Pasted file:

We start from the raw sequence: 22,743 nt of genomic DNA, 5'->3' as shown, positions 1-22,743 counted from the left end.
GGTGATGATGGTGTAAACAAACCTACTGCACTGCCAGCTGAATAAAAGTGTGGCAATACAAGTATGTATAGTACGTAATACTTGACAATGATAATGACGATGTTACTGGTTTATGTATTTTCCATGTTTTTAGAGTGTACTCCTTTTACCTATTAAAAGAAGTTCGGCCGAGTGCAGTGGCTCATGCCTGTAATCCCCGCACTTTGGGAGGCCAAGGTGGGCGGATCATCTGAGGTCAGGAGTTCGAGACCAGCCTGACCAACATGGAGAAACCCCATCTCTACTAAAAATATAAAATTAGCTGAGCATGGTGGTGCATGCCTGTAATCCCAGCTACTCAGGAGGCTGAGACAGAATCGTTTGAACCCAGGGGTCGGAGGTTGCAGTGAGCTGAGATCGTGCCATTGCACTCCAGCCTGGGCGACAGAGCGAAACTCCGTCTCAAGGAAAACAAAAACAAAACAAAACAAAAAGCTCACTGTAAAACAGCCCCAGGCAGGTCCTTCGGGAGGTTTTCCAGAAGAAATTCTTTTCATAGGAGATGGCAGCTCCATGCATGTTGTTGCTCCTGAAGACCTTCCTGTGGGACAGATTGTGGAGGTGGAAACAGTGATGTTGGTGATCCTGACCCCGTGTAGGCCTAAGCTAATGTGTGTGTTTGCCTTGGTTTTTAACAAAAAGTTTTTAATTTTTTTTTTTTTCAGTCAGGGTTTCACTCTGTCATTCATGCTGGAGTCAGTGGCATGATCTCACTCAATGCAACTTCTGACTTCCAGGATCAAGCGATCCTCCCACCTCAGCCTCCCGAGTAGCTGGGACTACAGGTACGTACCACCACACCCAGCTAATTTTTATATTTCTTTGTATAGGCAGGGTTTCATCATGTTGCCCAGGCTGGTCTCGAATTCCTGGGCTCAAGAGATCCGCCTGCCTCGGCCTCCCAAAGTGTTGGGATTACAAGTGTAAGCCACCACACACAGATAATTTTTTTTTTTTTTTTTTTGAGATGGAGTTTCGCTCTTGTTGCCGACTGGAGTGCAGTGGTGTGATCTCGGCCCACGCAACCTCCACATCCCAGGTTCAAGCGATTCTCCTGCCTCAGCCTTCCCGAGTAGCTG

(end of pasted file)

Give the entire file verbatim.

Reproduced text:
We start from the raw sequence: 22,743 nt of genomic DNA, 5'->3' as shown, positions 1-22,743 counted from the left end.
GGTGATGATGGTGTAAACAAACCTACTGCACTGCCAGCTGAATAAAAGTGTGGCAATACAAGTATGTATAGTACGTAATACTTGACAATGATAATGACGATGTTACTGGTTTATGTATTTTCCATGTTTTTAGAGTGTACTCCTTTTACCTATTAAAAGAAGTTCGGCCGAGTGCAGTGGCTCATGCCTGTAATCCCCGCACTTTGGGAGGCCAAGGTGGGCGGATCATCTGAGGTCAGGAGTTCGAGACCAGCCTGACCAACATGGAGAAACCCCATCTCTACTAAAAATATAAAATTAGCTGAGCATGGTGGTGCATGCCTGTAATCCCAGCTACTCAGGAGGCTGAGACAGAATCGTTTGAACCCAGGGGTCGGAGGTTGCAGTGAGCTGAGATCGTGCCATTGCACTCCAGCCTGGGCGACAGAGCGAAACTCCGTCTCAAGGAAAACAAAAACAAAACAAAACAAAAAGCTCACTGTAAAACAGCCCCAGGCAGGTCCTTCGGGAGGTTTTCCAGAAGAAATTCTTTTCATAGGAGATGGCAGCTCCATGCATGTTGTTGCTCCTGAAGACCTTCCTGTGGGACAGATTGTGGAGGTGGAAACAGTGATGTTGGTGATCCTGACCCCGTGTAGGCCTAAGCTAATGTGTGTGTTTGCCTTGGTTTTTAACAAAAAGTTTTTAATTTTTTTTTTTTTCAGTCAGGGTTTCACTCTGTCATTCATGCTGGAGTCAGTGGCATGATCTCACTCAATGCAACTTCTGACTTCCAGGATCAAGCGATCCTCCCACCTCAGCCTCCCGAGTAGCTGGGACTACAGGTACGTACCACCACACCCAGCTAATTTTTATATTTCTTTGTATAGGCAGGGTTTCATCATGTTGCCCAGGCTGGTCTCGAATTCCTGGGCTCAAGAGATCCGCCTGCCTCGGCCTCCCAAAGTGTTGGGATTACAAGTGTAAGCCACCACACACAGATAATTTTTTTTTTTTTTTTTTTGAGATGGAGTTTCGCTCTTGTTGCCGACTGGAGTGCAGTGGTGTGATCTCGGCCCACGCAACCTCCACATCCCAGGTTCAAGCGATTCTCCTGCCTCAGCCTTCCCGAGTAGCTG